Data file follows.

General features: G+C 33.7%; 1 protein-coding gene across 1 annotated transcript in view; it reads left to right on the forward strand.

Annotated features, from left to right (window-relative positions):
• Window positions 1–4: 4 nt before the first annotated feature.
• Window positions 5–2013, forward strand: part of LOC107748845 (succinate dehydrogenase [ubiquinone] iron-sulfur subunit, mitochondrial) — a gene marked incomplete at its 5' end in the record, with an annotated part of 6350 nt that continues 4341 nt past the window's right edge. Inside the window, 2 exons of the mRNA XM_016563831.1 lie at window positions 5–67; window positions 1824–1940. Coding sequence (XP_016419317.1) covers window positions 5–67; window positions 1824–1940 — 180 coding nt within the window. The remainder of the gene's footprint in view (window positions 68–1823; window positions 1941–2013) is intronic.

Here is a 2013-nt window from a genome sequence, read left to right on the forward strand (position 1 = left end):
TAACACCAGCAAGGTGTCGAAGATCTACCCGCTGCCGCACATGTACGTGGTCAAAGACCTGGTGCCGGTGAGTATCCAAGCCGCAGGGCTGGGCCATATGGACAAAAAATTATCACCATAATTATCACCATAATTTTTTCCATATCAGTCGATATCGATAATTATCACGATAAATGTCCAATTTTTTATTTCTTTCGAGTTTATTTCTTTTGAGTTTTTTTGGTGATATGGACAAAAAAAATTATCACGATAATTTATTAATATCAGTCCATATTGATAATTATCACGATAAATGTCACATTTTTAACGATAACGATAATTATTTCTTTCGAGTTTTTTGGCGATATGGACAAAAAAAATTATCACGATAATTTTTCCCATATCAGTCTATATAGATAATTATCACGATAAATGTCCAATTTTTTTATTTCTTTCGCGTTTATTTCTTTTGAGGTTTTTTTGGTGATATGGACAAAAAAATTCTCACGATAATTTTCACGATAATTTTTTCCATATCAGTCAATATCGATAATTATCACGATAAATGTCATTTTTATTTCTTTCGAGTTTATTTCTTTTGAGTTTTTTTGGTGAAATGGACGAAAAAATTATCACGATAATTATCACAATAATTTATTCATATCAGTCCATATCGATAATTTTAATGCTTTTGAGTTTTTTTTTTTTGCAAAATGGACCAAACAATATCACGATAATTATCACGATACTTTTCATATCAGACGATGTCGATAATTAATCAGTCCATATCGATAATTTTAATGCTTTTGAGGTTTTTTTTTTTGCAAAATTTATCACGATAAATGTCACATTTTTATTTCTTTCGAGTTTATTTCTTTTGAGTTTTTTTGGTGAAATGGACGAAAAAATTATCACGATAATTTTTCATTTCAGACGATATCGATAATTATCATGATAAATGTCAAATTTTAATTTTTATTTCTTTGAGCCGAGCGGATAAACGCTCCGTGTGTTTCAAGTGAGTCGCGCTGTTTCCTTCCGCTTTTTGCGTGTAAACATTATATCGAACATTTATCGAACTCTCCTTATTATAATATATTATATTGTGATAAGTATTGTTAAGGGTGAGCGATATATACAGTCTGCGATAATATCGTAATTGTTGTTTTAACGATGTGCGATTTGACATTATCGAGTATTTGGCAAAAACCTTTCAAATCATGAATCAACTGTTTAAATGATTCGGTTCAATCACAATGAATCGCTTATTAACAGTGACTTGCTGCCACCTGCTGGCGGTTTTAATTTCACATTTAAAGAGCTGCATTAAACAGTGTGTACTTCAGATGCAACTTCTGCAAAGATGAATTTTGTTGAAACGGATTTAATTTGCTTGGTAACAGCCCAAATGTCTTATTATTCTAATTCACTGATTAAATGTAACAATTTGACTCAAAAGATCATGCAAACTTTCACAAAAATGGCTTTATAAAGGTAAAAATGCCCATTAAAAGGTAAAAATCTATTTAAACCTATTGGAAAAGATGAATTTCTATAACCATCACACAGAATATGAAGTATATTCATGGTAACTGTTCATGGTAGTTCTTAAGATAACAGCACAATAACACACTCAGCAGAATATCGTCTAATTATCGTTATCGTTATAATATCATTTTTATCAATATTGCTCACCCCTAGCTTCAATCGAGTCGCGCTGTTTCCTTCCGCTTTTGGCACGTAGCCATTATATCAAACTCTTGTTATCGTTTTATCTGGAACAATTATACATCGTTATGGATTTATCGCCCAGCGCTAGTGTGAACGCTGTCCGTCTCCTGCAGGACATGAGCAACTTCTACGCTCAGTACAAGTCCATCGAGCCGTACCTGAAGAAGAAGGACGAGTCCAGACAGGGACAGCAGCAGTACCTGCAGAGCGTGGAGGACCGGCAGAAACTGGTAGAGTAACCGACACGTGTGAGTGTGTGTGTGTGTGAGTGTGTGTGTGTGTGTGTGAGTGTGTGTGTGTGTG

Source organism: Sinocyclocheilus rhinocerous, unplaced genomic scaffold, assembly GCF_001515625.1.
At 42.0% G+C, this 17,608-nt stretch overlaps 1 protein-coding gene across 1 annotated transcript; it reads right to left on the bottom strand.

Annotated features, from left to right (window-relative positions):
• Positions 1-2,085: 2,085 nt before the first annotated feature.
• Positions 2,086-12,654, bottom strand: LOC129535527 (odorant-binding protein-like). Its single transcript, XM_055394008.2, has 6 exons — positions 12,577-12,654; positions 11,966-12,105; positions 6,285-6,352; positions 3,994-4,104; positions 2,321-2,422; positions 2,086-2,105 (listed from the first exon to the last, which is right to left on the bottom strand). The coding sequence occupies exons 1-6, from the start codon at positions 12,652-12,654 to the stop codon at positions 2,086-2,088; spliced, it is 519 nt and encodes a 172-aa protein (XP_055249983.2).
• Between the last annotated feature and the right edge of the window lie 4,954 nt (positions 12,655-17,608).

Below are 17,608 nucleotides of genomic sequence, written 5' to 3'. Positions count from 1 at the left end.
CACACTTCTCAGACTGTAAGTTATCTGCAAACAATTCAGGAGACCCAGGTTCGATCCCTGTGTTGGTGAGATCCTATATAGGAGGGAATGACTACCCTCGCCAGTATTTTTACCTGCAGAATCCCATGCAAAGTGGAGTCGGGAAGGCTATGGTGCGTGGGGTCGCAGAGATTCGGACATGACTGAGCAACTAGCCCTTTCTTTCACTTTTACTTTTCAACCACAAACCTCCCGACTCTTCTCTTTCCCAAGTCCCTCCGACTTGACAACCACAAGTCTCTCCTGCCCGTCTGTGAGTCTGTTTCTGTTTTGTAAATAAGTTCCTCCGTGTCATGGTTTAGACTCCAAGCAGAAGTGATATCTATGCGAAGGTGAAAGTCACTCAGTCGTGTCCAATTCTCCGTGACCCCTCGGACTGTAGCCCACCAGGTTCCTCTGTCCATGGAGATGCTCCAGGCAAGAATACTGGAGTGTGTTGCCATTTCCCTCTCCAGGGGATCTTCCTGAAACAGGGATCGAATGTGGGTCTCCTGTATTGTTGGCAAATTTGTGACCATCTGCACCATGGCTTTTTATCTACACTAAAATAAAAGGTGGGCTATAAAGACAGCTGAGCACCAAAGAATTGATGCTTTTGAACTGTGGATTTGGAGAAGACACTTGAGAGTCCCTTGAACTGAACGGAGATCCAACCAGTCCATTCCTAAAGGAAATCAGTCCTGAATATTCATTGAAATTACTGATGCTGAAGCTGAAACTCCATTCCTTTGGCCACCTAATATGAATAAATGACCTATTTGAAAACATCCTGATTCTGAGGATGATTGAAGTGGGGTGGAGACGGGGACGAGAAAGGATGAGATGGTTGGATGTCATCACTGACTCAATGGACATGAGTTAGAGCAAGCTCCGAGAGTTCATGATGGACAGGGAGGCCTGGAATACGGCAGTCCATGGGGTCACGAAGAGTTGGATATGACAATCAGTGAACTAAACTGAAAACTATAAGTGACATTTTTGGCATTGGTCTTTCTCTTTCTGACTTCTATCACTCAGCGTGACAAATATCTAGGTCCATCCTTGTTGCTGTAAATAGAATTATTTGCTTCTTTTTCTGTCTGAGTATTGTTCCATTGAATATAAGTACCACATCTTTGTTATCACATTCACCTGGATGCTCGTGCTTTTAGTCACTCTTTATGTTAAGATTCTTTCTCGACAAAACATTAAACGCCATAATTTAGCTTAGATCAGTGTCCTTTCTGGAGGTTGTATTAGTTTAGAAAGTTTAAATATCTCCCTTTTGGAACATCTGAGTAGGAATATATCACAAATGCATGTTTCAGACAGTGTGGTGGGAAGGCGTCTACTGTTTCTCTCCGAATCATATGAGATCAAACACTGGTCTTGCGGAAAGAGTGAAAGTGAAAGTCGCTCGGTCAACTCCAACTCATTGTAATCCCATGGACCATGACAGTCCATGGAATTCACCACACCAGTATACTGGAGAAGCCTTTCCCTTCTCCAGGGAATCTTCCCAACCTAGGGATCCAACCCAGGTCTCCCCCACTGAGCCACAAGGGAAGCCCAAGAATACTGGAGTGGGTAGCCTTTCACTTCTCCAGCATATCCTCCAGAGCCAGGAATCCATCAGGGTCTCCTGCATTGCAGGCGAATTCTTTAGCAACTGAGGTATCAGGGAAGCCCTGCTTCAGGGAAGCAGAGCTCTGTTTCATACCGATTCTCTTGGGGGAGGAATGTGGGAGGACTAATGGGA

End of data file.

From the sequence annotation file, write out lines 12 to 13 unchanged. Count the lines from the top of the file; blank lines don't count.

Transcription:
• Between the last annotated feature and the right edge of the window lie 4,954 nt (positions 12,655-17,608).

Below are 17,608 nucleotides of genomic sequence, written 5' to 3'. Positions count from 1 at the left end.